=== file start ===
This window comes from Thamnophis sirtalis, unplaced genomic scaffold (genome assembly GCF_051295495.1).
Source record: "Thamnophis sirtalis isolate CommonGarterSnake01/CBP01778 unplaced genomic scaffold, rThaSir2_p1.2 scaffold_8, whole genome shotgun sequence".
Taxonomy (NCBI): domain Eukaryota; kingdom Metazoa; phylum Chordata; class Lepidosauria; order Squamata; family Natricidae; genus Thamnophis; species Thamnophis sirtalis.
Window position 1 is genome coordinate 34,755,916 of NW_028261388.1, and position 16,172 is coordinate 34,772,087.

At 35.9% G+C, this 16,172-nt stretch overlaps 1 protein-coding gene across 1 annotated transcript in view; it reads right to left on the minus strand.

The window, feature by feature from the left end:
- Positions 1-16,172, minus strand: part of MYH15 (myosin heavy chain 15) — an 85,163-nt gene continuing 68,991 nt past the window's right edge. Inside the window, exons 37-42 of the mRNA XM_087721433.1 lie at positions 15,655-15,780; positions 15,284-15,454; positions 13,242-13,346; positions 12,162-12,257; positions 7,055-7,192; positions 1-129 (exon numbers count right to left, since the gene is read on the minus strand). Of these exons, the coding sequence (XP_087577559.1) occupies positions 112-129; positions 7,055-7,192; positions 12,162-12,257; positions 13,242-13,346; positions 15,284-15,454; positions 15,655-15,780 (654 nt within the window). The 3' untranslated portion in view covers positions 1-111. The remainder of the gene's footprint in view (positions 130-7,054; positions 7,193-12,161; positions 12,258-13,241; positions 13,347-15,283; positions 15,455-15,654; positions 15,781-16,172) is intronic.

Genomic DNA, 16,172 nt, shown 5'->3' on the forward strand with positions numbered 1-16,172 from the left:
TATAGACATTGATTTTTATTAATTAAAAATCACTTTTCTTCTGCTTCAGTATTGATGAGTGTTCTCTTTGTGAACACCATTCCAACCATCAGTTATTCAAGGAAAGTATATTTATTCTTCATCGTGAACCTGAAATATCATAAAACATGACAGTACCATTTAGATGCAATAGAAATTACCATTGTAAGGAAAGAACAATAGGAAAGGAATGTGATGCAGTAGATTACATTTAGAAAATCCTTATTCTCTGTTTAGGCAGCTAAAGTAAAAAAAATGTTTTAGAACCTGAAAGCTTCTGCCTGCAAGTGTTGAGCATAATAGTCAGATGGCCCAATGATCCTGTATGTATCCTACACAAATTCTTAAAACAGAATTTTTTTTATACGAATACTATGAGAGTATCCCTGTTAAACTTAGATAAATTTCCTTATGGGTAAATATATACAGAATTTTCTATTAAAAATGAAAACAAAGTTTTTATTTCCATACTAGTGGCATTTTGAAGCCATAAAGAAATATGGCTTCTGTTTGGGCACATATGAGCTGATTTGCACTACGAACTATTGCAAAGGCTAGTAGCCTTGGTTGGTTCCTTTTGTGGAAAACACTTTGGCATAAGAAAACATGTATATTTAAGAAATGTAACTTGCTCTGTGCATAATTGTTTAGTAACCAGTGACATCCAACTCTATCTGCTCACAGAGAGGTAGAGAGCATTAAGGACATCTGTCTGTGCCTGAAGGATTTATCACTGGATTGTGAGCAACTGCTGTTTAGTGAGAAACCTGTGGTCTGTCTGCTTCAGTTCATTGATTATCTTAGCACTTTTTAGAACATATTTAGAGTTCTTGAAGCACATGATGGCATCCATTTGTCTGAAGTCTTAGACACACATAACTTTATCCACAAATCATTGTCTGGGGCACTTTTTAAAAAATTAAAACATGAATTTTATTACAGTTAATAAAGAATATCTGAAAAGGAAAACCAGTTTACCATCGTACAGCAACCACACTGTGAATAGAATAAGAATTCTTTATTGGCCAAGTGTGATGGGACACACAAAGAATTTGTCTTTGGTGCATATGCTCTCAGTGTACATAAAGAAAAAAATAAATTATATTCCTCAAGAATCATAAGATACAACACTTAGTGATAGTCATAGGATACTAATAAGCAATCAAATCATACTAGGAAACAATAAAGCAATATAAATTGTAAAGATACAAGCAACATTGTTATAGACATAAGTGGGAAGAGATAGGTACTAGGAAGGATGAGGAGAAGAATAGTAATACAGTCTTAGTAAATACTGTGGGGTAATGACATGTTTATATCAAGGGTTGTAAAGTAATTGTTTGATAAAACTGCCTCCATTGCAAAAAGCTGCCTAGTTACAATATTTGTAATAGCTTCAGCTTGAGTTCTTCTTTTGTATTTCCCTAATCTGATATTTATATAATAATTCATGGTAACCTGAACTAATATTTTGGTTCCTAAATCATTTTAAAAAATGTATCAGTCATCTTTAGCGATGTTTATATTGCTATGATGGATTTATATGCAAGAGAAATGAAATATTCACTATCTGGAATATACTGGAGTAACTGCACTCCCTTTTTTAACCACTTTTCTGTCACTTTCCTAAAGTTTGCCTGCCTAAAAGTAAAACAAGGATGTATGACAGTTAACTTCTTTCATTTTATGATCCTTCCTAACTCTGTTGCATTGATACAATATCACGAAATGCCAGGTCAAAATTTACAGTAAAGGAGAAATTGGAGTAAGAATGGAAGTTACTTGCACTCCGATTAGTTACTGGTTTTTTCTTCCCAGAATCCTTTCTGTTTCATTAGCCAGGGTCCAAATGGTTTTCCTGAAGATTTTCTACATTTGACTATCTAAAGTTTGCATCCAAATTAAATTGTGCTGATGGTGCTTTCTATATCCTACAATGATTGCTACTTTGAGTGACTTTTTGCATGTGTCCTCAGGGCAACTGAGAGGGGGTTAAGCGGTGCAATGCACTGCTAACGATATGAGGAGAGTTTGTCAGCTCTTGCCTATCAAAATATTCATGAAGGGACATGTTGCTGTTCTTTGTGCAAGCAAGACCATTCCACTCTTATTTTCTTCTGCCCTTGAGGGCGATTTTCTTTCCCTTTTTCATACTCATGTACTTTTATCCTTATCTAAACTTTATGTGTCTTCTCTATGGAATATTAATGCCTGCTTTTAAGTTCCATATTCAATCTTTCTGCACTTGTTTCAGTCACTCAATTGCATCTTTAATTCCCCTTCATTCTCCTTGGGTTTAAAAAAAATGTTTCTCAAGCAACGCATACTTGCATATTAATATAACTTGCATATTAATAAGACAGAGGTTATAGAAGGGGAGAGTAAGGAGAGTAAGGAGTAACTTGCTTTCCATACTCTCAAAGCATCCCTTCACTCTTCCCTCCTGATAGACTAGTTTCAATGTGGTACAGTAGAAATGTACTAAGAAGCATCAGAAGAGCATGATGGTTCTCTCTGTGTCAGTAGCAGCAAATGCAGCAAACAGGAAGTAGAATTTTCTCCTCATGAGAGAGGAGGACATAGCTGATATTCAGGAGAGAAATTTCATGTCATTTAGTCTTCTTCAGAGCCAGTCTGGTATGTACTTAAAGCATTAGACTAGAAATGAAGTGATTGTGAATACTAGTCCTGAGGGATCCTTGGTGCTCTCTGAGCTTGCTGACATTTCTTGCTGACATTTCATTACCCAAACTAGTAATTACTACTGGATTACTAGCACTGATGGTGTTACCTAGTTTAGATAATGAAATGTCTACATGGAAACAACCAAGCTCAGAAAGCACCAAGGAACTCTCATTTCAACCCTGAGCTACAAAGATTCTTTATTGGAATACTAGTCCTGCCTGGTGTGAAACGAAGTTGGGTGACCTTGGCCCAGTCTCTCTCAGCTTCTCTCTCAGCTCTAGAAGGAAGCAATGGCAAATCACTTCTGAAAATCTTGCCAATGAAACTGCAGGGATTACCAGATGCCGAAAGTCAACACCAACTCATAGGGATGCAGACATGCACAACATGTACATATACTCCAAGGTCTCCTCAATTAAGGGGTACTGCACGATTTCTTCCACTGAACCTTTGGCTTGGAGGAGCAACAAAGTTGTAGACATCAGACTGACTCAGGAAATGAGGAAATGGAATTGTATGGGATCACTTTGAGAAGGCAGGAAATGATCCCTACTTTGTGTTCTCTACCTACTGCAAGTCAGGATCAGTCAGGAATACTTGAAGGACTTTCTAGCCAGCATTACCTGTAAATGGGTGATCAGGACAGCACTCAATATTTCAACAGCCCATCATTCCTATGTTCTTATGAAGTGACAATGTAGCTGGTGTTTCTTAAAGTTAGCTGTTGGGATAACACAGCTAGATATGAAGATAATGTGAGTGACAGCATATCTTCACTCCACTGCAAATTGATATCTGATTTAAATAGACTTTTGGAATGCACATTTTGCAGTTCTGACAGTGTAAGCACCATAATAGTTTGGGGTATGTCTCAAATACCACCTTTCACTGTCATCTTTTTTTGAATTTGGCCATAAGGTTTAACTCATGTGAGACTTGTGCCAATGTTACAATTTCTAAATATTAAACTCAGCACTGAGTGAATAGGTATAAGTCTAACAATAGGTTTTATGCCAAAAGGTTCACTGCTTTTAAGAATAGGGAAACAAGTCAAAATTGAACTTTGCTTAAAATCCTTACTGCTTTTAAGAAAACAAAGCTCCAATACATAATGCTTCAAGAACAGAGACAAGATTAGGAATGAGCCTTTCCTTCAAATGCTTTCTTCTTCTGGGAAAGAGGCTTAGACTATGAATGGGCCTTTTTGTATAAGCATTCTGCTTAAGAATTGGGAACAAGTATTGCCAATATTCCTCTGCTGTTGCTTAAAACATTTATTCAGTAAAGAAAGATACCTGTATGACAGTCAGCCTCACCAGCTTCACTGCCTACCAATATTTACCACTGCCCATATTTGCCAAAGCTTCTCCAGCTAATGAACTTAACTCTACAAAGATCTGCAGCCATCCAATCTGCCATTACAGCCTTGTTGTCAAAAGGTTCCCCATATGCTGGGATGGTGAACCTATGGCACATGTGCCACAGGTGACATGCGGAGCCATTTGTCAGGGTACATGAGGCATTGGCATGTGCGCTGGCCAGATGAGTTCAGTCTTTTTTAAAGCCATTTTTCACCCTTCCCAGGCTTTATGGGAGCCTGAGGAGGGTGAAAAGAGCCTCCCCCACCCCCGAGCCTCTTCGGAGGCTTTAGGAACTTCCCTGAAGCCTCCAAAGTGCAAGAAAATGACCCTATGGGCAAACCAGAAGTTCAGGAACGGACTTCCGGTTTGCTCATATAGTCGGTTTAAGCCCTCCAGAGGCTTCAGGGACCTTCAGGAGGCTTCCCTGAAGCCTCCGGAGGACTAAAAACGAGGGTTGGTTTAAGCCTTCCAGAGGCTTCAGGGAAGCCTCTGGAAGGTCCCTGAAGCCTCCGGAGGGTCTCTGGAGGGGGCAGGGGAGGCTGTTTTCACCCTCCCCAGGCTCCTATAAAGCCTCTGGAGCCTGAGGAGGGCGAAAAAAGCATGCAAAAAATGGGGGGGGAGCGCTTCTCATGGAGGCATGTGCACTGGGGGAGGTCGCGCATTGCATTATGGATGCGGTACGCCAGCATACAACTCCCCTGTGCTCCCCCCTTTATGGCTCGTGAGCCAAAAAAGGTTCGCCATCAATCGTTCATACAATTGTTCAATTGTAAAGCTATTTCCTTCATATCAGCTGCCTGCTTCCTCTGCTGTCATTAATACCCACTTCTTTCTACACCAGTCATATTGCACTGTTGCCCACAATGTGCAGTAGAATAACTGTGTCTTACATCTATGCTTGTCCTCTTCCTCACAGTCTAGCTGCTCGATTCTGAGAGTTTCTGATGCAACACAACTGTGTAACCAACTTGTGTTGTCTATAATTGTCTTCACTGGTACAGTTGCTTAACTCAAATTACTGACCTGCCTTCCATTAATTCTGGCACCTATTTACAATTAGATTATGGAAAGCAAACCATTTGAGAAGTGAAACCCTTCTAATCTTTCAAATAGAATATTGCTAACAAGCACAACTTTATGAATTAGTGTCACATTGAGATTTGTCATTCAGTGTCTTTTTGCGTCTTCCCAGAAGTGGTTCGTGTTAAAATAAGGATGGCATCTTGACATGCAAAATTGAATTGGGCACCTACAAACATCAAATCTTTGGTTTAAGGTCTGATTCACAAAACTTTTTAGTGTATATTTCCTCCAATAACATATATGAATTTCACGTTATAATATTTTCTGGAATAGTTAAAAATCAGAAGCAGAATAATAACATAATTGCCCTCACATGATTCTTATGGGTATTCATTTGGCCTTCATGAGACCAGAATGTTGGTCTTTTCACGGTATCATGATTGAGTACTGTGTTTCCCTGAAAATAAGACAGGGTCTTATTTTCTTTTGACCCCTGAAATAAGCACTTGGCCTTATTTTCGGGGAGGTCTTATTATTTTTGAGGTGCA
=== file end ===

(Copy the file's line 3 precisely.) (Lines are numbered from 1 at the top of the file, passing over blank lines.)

Taxonomy (NCBI): domain Eukaryota; kingdom Metazoa; phylum Chordata; class Lepidosauria; order Squamata; family Natricidae; genus Thamnophis; species Thamnophis sirtalis.